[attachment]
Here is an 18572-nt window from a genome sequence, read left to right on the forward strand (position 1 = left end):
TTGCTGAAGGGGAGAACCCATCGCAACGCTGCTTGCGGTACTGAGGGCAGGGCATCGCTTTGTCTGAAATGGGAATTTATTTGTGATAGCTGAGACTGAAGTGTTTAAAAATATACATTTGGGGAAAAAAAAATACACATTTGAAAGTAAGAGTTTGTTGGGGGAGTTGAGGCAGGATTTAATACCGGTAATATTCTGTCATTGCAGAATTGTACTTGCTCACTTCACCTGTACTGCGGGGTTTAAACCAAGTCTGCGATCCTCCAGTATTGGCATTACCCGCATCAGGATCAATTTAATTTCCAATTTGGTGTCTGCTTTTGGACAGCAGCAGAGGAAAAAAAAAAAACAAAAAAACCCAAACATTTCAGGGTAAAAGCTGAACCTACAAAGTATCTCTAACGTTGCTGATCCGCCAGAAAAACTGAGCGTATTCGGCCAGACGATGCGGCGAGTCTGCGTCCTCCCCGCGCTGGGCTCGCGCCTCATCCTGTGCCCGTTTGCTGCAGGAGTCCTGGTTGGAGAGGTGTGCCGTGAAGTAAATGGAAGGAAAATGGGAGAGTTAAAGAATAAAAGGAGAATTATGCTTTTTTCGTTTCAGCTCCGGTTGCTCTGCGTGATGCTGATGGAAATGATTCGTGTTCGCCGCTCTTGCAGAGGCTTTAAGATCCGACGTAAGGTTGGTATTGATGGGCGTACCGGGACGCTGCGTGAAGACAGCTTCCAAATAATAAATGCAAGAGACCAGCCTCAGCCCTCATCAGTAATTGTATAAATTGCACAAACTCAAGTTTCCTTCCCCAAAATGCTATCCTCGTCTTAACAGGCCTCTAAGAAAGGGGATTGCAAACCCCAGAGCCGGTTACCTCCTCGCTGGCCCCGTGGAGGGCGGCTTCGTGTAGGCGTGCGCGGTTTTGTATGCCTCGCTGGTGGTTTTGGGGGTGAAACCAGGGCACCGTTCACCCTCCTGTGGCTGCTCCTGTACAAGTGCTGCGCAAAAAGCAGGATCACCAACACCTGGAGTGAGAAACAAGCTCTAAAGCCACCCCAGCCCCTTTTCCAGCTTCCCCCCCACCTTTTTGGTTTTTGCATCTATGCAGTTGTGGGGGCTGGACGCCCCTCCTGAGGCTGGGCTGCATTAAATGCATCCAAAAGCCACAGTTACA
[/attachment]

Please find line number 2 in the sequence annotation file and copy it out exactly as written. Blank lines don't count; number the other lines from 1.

TTGCTGAAGGGGAGAACCCATCGCAACGCTGCTTGCGGTACTGAGGGCAGGGCATCGCTTTGTCTGAAATGGGAATTTATTTGTGATAGCTGAGACTGAAGTGTTTAAAAATATACATTTGGGGAAAAAAAAATACACATTTGAAAGTAAGAGTTTGTTGGGGGAGTTGAGGCAGGATTTAATACCGGTAATATTCTGTCATTGCAGAATTGTACTTGCTCACTTCACCTGTACTGCGGGGTTTAAACCAAGTCTGCGATCCTCCAGTATTGGCATTACCCGCATCAGGATCAATTTAATTTCCAATTTGGTGTCTGCTTTTGGACAGCAGCAGAGGAAAAAAAAAAAACAAAAAAACCCAAACATTTCAGGGTAAAAGCTGAACCTACAAAGTATCTCTAACGTTGCTGATCCGCCAGAAAAACTGAGCGTATTCGGCCAGACGATGCGGCGAGTCTGCGTCCTCCCCGCGCTGGGCTCGCGCCTCATCCTGTGCCCGTTTGCTGCAGGAGTCCTGGTTGGAGAGGTGTGCCGTGAAGTAAATGGAAGGAAAATGGGAGAGTTAAAGAATAAAAGGAGAATTATGCTTTTTTCGTTTCAGCTCCGGTTGCTCTGCGTGATGCTGATGGAAATGATTCGTGTTCGCCGCTCTTGCAGAGGCTTTAAGATCCGACGTAAGGTTGGTATTGATGGGCGTACCGGGACGCTGCGTGAAGACAGCTTCCAAATAATAAATGCAAGAGACCAGCCTCAGCCCTCATCAGTAATTGTATAAATTGCACAAACTCAAGTTTCCTTCCCCAAAATGCTATCCTCGTCTTAACAGGCCTCTAAGAAAGGGGATTGCAAACCCCAGAGCCGGTTACCTCCTCGCTGGCCCCGTGGAGGGCGGCTTCGTGTAGGCGTGCGCGGTTTTGTATGCCTCGCTGGTGGTTTTGGGGGTGAAACCAGGGCACCGTTCACCCTCCTGTGGCTGCTCCTGTACAAGTGCTGCGCAAAAAGCAGGATCACCAACACCTGGAGTGAGAAACAAGCTCTAAAGCCACCCCAGCCCCTTTTCCAGCTTCCCCCCCACCTTTTTGGTTTTTGCATCTATGCAGTTGTGGGGGCTGGACGCCCCTCCTGAGGCTGGGCTGCATTAAATGCATCCAAAAGCCACAGTTACA